Are you ready to retire? Everyone’s retirement timeline is different. Some want to retire as early as possible whereas others never feel the desire to hang up their hat. But these two groups do share a common goal: to live retirement on their own terms and know they’ll be financially able to do so.
Let’s say you wanted to retire tomorrow—could you? These 5 signs can help you decide if retirement is within reach.
You’ve Got Your Finances Squared Away
First things first: you need to make sure that your finances are prepared for retirement. At this point, you should have ample savings and your investments should be meeting or exceeding what you expected.
Social security can also have a big impact on your finances depending on your retirement age and when you plan to claim benefits. You can take social security as early as 62, but your benefit will be reduced by about 30%. However, if you’re able to wait until your full retirement age, you’ll be able to collect 100%, and even more so if you collect late at age 70. The best time to claim social security benefits is different for everyone based on where they are at in their financial journey.
Don’t forget about the retirement accounts you’ve saved long and hard for. Today, could you withdraw from your accounts without a penalty? There’s nothing worse than saving for retirement for 40 years only to have to pay a penalty to use the funds.
It’s important to get clear on your goal retirement number and build a plan with your spouse. Decide together what you’re comfortable with and work with your financial advisor to come up with an amount of how much you need in a week, month, and year to live your life.
That’s right, you can’t get away from budgeting even in retirement! Budgeting is perhaps even more important in this stage in life as you are living on fixed incomes, pensions, and withdrawals from your retirement accounts.
You Have A Robust Healthcare Plan
Retirees spend a lot of money (and time) on healthcare (about 15% of their budget), so it’s vital to make a plan early on before you’re eligible for Medicare at 65.
If you currently receive health insurance through your or your spouse’s job, you’ll need to purchase another form of insurance before you retire. COBRA can extend your benefits after you leave your job, but on average it’s more expensive than purchasing private health insurance. You also need to consider the expenses of supplemental plans or policies to fill the gaps. If long-term care insurance is on the table, that’s another major expense.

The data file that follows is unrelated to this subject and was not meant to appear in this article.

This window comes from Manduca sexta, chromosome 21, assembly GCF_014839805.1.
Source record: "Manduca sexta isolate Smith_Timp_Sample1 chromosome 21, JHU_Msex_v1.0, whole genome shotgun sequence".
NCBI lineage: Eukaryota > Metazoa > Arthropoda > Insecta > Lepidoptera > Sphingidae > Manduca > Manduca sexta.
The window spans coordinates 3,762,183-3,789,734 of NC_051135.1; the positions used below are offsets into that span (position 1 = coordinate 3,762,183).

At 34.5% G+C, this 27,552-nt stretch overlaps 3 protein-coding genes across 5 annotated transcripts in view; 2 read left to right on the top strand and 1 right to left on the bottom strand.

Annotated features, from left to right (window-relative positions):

If you have a health savings account, you can use those tax-free distributions to pay for qualified medical expenses at any age. HSA’s give you more flexibility in your healthcare plan.
A robust plan doesn’t just mean health coverage—it’s also about long-term health maintenance. Regular exercise, eating well, challenging your mind, and being part of a strong community all affect your long-term health and wellness.
You’ve Strategically Planned Your Giving
What does charitable giving mean to you? Charitable giving plays an important role in each stage of your financial life—career, retirement, and estate plan. Set a comfortable budget and focus your efforts on organizations and movements that you’re passionate about.
When you’re close to retirement, it’s important to focus on financially smart ways to give. These include donor-advised funds, qualified charitable distributions, and appreciated assets. Utilizing these strategies may actually allow you to give more than you originally thought possible.
Make charitable giving a lasting part of your life that will impact you and your loved ones now and help establish your legacy.
You’re Excited About Your Lifestyle
If you’re not excited about your retirement lifestyle, it’s not time for retirement. It can be hard to create a new routine after 40+ years working in a fast-paced career, so take the time to make fruitful and fulfilling plans for your newly discovered time.
Distinguish between lifestyle and bucket list. Once you’ve moved near your family or bought the boat you’ve always dreamed of, what happens next? It’s at this point where your long-term vision for your life takes shape and comes alive.
Create a sustainable routine that fills your cup. This could mean volunteering regularly, mentoring, spending time with grandkids, or taking up a passion project. Whatever it is, make sure it still lights that fire within you.
You Have A Written Retirement Financial Plan
Your financial plan charts the course for your financial future. Having a written plan can help ensure you make choices aligned with your present and future goals.
Make sure that you don’t leave any element out of your plan. Take into account your goals and vision for how you want to live out your golden years. It’s possible that these things have changed over the years, so work on your plan with your spouse to ensure that you’re both on the same page.
Deciding on whether or not to retire can feel like you're walking straight toward a foggy abyss of uncertainty, but it doesn’t have to be that way.At Step by Step, we specialize in helping you live out your dream retirement. Take the next step to a clear retirement future and schedule your strategy session.